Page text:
Politics-driven ‘secret science’ initiative isn’t going over well with EPA staff

WASHINGTON, D.C. - APRIL 2: Environmental Protection Agency Administrator Scott Pruitt listens to Alliance of Automobile Manufacturers president and CEO Mitch Bainwol speak to the press at a news conference at the Environmental Protection Agency on April 2, 2018 in Washington, D.C. CREDIT: Jason Andrew/Getty Images
WASHINGTON, D.C. – APRIL 2: Environmental Protection Agency Administrator Scott Pruitt listens to Alliance of Automobile Manufacturers president and CEO Mitch Bainwol speak to the press at a news conference at the Environmental Protection Agency on April 2, 2018 in Washington, D.C. CREDIT: Jason Andrew/Getty Images

Internal efforts to introduce a “secret science” initiative requiring all data used by the Environmental Protection Agency (EPA) be made public has been met with concern not only from scientists and environmentalists but from members of EPA head Scott Pruitt’s own staff.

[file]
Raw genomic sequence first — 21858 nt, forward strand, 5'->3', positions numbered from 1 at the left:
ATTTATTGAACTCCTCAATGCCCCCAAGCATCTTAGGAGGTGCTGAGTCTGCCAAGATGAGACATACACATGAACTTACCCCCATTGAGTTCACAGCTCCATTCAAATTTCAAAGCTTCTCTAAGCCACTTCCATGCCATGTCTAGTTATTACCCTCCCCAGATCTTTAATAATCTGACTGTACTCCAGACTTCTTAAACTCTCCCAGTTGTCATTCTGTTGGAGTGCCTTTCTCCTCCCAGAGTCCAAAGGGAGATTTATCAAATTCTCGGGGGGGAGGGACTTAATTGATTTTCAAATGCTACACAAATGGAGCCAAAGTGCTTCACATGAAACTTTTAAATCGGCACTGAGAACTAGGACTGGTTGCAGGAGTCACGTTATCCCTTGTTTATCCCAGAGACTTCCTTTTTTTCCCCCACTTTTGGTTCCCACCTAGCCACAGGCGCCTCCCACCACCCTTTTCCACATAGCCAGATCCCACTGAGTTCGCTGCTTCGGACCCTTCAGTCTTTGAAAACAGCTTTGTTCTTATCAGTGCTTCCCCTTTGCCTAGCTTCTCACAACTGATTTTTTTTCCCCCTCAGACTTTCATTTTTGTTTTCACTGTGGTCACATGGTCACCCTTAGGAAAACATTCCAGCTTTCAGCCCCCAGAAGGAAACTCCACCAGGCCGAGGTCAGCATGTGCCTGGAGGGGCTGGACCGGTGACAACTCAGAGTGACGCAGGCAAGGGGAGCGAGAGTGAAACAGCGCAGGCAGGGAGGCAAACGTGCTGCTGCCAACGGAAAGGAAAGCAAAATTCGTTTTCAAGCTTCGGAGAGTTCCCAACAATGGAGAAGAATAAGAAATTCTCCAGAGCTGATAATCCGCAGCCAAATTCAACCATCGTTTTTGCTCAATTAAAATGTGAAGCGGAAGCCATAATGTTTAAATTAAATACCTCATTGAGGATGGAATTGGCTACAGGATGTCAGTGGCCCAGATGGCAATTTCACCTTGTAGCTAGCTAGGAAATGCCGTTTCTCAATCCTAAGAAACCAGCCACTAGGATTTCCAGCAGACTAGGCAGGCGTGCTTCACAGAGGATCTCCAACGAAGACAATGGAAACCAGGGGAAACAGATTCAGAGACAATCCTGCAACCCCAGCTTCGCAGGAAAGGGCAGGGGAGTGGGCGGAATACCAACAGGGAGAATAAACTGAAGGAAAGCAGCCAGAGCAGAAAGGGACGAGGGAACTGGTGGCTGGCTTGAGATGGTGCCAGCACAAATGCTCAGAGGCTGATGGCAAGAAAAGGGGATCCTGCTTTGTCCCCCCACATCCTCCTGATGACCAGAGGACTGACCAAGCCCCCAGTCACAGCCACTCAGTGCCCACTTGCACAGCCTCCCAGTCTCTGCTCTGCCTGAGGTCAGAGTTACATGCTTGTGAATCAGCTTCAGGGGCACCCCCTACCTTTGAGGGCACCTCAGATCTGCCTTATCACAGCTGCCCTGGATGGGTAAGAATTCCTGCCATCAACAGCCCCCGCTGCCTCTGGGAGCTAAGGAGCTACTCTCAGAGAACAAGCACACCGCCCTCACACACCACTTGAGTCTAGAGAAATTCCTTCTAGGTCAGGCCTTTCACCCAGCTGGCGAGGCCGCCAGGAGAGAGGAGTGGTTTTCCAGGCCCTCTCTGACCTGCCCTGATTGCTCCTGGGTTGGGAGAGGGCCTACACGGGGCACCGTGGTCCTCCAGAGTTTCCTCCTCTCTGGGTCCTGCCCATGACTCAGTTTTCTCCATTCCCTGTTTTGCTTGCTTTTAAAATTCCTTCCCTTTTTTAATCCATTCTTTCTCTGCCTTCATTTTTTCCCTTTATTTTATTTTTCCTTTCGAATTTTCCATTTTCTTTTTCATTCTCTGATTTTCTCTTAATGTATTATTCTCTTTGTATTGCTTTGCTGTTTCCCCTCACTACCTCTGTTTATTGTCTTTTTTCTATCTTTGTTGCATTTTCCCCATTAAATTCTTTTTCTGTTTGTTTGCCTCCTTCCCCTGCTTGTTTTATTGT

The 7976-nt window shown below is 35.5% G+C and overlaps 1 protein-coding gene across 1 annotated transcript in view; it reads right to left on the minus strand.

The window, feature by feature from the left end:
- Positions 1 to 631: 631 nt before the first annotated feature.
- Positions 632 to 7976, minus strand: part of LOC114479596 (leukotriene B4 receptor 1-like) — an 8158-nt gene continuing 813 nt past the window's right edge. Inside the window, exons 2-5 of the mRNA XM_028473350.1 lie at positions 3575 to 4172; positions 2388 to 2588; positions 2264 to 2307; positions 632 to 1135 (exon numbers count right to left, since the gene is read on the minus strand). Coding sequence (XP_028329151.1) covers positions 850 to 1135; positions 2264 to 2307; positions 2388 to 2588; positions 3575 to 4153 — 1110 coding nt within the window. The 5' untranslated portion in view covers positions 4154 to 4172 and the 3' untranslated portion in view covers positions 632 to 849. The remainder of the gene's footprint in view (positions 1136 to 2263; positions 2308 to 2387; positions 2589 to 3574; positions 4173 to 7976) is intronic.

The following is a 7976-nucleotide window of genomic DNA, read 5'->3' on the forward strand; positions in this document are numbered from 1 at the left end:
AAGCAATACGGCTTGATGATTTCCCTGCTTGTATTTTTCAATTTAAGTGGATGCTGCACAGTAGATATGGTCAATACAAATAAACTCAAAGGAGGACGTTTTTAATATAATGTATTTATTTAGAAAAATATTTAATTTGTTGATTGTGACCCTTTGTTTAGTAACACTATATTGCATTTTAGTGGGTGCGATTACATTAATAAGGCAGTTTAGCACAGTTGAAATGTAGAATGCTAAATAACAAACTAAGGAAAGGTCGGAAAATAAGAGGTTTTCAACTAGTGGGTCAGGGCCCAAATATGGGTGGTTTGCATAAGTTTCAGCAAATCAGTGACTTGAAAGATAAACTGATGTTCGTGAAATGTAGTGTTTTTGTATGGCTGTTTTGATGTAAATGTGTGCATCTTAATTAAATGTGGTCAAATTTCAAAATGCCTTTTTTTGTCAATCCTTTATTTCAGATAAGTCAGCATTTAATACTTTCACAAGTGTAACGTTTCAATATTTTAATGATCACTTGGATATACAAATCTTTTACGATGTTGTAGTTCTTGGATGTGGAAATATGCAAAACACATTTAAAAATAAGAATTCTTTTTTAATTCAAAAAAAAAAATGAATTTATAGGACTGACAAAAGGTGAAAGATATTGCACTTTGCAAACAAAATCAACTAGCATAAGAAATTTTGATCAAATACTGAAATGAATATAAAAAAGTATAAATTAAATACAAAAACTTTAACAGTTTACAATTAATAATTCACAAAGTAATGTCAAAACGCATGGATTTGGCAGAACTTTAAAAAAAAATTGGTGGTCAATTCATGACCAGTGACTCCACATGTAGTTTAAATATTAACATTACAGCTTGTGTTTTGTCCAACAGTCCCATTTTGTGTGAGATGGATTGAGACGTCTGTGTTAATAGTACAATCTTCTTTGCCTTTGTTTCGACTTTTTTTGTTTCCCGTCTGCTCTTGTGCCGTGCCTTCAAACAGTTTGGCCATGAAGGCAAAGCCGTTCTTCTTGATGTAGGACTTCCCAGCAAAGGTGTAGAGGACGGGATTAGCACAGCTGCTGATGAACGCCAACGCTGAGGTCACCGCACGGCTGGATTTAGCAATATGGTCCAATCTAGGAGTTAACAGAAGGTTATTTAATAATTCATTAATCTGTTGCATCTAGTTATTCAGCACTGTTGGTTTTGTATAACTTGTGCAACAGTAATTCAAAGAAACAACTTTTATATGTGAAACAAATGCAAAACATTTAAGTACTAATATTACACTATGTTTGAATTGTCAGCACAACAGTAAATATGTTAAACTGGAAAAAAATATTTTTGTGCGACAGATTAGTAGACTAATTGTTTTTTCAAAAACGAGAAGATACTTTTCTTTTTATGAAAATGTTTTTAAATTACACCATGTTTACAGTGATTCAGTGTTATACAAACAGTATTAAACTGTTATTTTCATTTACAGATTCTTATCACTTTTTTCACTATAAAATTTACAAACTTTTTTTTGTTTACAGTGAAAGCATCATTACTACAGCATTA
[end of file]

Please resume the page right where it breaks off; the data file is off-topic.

Plans to adopt anti-science rules pushed by longtime climate denier and House Science, Space, and Technology Chairman Rep. Lamar Smith (R-TX) have seen resistance from employees within the EPA, Politico first reported Friday. Smith has pushed for restricting the EPA’s use of scientific evidence, arguing the agency should only use scientific studies based on public data.

As critics have pointed out in the past, the impact would be to impose a dramatic burden on EPA officials effectively limiting their ability to introduce new protections for health and the environment.

And now, according to internal emails obtained by the Union of Concerned Scientists (UCS) and shared with ThinkProgress, even members of the EPA with deep industry ties are concerned about the initiative’s implications.

In the emails, Nancy Beck, deputy assistant administrator at the EPA chemicals office, expressed worry over that approach. Prior to working at the EPA, Beck worked at the American Chemistry Council, a powerful lobby group whose members include Dow Chemical, DuPont, Monsanto, ExxonMobil Chemical, and Chevron Phillips Chemical.

Writing to Richard Yamada, who works for the EPA’s Office of Research and Development and previously had a role working with Rep. Smith in drafting legislation restricting scientific studies to public data, Beck highlighted the staggering costs associated with requiring data be published, as well as concern over the restrictions on using chemical industry data.

“Making data available is very different than requiring a publication requirement. Such a requirement would be incredibly burdensome, not practical, and you would…

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